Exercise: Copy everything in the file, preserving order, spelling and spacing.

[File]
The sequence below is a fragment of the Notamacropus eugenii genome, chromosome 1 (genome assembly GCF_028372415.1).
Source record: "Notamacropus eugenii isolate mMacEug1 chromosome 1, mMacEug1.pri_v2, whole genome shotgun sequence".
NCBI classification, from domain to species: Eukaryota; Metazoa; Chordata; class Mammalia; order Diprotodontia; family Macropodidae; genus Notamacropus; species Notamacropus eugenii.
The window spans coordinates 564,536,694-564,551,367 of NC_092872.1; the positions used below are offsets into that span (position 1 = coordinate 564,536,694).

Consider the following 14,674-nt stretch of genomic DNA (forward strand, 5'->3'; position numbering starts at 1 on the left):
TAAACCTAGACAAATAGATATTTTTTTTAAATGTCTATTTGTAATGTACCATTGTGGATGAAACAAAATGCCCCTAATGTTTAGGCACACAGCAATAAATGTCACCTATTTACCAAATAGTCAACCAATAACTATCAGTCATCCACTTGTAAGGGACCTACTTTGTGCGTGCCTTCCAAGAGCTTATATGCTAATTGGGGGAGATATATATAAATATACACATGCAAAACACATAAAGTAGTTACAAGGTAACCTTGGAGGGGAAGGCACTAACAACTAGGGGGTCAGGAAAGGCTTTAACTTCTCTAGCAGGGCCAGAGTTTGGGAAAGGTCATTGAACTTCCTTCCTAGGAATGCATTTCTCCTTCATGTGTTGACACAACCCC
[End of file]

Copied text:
The sequence below is a fragment of the Notamacropus eugenii genome, chromosome 1 (genome assembly GCF_028372415.1).
Source record: "Notamacropus eugenii isolate mMacEug1 chromosome 1, mMacEug1.pri_v2, whole genome shotgun sequence".
NCBI classification, from domain to species: Eukaryota; Metazoa; Chordata; class Mammalia; order Diprotodontia; family Macropodidae; genus Notamacropus; species Notamacropus eugenii.
The window spans coordinates 564,536,694-564,551,367 of NC_092872.1; the positions used below are offsets into that span (position 1 = coordinate 564,536,694).

Consider the following 14,674-nt stretch of genomic DNA (forward strand, 5'->3'; position numbering starts at 1 on the left):
TAAACCTAGACAAATAGATATTTTTTTTAAATGTCTATTTGTAATGTACCATTGTGGATGAAACAAAATGCCCCTAATGTTTAGGCACACAGCAATAAATGTCACCTATTTACCAAATAGTCAACCAATAACTATCAGTCATCCACTTGTAAGGGACCTACTTTGTGCGTGCCTTCCAAGAGCTTATATGCTAATTGGGGGAGATATATATAAATATACACATGCAAAACACATAAAGTAGTTACAAGGTAACCTTGGAGGGGAAGGCACTAACAACTAGGGGGTCAGGAAAGGCTTTAACTTCTCTAGCAGGGCCAGAGTTTGGGAAAGGTCATTGAACTTCCTTCCTAGGAATGCATTTCTCCTTCATGTGTTGACACAACCCC